It occurred to me after almost getting smashed to bits by an out of control pickup truck, that it was quite useful to have learned to fall at a very early age. And no, not falling like Hitchhikers.
When I was 7 my dad was getting frustrated because the young army recruits weren't learning the martial arts very well, so he thought he would try to teach me to check if his teaching skills sucked. But first he made me spend 11 weeks learning how to fall. I remember this being very frustrating, or perhaps more correctly boring at the time, but it was fun to fight with 18 & 19 year olds after that.
The learning to fall part was all about distributing the force of the impact across as much of your body as possible. I did this falling left, right, backwards, forwards...pretty much around the compass. I didn't think about it much at the time, but have observed more recently that picking a fall is second nature. I'm pretty sure it has saved me countless bruises, and maybe a few broken bones.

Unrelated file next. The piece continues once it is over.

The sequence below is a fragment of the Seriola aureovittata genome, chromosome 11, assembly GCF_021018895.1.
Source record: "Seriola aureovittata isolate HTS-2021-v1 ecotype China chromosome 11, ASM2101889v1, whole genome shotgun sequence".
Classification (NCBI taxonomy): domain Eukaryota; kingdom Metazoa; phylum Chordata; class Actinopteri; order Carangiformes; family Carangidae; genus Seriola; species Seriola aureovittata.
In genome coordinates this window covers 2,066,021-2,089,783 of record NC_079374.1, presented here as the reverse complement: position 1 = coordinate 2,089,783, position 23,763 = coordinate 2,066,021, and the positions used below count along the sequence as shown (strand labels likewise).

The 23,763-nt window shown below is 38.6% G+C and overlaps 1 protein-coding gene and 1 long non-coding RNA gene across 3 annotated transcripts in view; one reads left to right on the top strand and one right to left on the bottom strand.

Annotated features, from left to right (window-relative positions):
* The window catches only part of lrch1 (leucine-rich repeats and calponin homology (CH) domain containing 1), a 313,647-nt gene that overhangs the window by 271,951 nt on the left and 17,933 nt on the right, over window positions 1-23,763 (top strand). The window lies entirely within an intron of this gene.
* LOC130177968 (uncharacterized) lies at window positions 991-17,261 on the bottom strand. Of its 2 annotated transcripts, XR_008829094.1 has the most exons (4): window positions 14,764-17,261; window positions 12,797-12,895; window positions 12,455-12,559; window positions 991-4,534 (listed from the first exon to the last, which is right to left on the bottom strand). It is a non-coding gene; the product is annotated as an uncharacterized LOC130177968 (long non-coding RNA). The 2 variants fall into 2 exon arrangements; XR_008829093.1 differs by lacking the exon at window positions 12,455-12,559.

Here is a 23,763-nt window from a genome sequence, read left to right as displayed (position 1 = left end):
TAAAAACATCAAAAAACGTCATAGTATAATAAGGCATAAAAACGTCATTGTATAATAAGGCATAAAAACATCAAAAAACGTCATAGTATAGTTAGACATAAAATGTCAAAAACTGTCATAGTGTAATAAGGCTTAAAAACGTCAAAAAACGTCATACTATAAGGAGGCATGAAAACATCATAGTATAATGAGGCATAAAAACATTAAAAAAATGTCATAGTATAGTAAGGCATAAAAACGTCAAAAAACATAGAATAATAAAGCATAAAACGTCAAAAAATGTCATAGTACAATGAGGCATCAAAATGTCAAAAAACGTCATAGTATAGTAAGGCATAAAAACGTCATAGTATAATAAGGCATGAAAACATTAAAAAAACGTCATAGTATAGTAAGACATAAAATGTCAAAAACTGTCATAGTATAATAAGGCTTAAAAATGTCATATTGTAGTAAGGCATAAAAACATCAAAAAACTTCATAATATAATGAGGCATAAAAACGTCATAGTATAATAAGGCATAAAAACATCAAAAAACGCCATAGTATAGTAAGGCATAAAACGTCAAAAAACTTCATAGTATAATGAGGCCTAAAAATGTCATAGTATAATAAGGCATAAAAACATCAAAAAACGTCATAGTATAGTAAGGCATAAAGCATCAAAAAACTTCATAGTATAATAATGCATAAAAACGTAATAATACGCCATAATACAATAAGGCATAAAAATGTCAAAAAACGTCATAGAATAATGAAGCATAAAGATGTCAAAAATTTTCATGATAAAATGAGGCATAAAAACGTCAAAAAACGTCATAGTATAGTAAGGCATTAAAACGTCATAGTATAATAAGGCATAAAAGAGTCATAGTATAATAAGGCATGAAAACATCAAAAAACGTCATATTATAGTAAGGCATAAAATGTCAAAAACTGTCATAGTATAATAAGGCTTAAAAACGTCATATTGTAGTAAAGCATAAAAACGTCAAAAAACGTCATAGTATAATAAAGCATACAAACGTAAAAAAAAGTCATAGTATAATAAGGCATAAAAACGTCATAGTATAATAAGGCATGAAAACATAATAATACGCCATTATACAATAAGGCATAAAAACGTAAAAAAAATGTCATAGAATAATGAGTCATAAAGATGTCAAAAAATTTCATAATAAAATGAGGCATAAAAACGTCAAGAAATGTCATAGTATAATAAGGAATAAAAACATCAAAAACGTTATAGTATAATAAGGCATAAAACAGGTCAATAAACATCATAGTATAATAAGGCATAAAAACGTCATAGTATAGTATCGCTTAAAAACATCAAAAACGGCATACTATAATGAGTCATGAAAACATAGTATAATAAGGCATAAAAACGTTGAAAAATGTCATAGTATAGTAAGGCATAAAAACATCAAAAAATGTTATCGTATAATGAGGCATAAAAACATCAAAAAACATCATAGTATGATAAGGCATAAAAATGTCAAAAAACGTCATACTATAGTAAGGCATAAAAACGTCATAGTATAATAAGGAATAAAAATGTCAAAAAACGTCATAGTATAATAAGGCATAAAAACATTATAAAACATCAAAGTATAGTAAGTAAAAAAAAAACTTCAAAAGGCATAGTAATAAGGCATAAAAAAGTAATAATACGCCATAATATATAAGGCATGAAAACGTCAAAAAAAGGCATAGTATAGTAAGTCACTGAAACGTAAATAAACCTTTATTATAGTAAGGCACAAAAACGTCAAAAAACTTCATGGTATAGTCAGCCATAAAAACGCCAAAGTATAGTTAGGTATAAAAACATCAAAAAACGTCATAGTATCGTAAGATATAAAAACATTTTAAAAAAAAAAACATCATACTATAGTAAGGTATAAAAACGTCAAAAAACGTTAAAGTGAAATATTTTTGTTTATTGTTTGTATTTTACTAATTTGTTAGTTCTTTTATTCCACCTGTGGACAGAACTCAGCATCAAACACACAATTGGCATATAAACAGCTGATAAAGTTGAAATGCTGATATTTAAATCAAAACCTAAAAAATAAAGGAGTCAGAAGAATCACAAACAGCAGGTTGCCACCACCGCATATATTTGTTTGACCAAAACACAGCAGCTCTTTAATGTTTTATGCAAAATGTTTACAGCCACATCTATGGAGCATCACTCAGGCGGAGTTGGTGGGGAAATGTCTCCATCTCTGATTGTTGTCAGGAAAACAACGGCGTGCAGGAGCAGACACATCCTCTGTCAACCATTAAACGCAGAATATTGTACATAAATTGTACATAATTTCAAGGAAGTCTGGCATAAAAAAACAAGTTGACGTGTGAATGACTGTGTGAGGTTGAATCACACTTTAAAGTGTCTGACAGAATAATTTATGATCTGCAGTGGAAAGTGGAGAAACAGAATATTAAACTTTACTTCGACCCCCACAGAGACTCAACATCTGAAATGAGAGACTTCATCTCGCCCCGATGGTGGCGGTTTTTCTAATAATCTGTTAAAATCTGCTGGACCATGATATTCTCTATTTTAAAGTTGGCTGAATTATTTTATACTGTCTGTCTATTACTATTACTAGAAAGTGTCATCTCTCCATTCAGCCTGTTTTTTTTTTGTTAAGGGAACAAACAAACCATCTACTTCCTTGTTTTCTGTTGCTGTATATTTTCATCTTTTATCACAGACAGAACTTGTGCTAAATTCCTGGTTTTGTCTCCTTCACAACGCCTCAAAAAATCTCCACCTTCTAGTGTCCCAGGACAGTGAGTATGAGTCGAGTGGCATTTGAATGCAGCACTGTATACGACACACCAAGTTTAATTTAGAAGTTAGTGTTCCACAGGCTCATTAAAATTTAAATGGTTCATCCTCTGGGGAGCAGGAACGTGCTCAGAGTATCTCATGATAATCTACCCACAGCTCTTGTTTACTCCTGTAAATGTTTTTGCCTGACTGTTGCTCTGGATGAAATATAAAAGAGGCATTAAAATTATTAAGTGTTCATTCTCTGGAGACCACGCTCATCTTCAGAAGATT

So maybe next time you're bored, give it a try.
I assume you practised this on a very soft surface like a mat or the back lawn?
Mostly in the kitchen actually. We didn't have any mats at the house and it was winter. It would be quite reasonable to do on the lawn this time of year though.
When I joined the big boys, we used 2" mats (Canada wasn't metric yet). Then you might be coming to the ground from shoulder height, but more often hip height.
Interesting! Might have to go practice some falls. Especially from a bike or skis... Those might be the most relevant.
Yes, bikes and skis are where I care the most, but I might start with something easier like falling out of bed.
I have a fair share of falls whilst running but seem to be able to roll out of the fall and keep running. I put this down to a mixture of rugby and gymnastics as a teenager.
I'm pretty good at drunken falls. I hardly ever spill my drink :)